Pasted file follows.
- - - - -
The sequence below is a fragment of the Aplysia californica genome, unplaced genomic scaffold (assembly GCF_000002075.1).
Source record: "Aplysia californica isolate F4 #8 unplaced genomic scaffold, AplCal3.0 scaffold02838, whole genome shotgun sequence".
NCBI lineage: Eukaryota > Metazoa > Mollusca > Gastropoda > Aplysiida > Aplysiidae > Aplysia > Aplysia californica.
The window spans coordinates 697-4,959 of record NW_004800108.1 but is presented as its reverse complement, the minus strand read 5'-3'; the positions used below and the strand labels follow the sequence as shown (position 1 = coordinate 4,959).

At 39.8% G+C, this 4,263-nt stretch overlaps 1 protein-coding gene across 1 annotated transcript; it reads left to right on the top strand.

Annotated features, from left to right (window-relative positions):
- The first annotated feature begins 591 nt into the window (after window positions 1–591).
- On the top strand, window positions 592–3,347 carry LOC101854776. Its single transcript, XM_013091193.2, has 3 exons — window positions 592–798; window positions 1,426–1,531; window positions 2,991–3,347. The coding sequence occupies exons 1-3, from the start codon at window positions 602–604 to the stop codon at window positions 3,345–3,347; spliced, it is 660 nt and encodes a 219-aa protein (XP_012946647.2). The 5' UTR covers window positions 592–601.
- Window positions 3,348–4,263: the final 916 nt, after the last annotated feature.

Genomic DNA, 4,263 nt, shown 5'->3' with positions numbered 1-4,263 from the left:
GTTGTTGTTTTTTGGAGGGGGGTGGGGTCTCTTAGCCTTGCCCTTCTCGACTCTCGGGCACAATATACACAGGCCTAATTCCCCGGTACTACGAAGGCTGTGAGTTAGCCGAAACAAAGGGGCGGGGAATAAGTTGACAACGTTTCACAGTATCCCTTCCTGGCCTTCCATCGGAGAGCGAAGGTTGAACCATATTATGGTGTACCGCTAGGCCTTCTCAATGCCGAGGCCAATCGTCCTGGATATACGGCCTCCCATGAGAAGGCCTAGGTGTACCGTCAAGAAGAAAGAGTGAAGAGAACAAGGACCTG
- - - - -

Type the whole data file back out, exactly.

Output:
The sequence below is a fragment of the Aplysia californica genome, unplaced genomic scaffold (assembly GCF_000002075.1).
Source record: "Aplysia californica isolate F4 #8 unplaced genomic scaffold, AplCal3.0 scaffold02838, whole genome shotgun sequence".
NCBI lineage: Eukaryota > Metazoa > Mollusca > Gastropoda > Aplysiida > Aplysiidae > Aplysia > Aplysia californica.
The window spans coordinates 697-4,959 of record NW_004800108.1 but is presented as its reverse complement, the minus strand read 5'-3'; the positions used below and the strand labels follow the sequence as shown (position 1 = coordinate 4,959).

At 39.8% G+C, this 4,263-nt stretch overlaps 1 protein-coding gene across 1 annotated transcript; it reads left to right on the top strand.

Annotated features, from left to right (window-relative positions):
- The first annotated feature begins 591 nt into the window (after window positions 1–591).
- On the top strand, window positions 592–3,347 carry LOC101854776. Its single transcript, XM_013091193.2, has 3 exons — window positions 592–798; window positions 1,426–1,531; window positions 2,991–3,347. The coding sequence occupies exons 1-3, from the start codon at window positions 602–604 to the stop codon at window positions 3,345–3,347; spliced, it is 660 nt and encodes a 219-aa protein (XP_012946647.2). The 5' UTR covers window positions 592–601.
- Window positions 3,348–4,263: the final 916 nt, after the last annotated feature.

Genomic DNA, 4,263 nt, shown 5'->3' with positions numbered 1-4,263 from the left:
GTTGTTGTTTTTTGGAGGGGGGTGGGGTCTCTTAGCCTTGCCCTTCTCGACTCTCGGGCACAATATACACAGGCCTAATTCCCCGGTACTACGAAGGCTGTGAGTTAGCCGAAACAAAGGGGCGGGGAATAAGTTGACAACGTTTCACAGTATCCCTTCCTGGCCTTCCATCGGAGAGCGAAGGTTGAACCATATTATGGTGTACCGCTAGGCCTTCTCAATGCCGAGGCCAATCGTCCTGGATATACGGCCTCCCATGAGAAGGCCTAGGTGTACCGTCAAGAAGAAAGAGTGAAGAGAACAAGGACCTG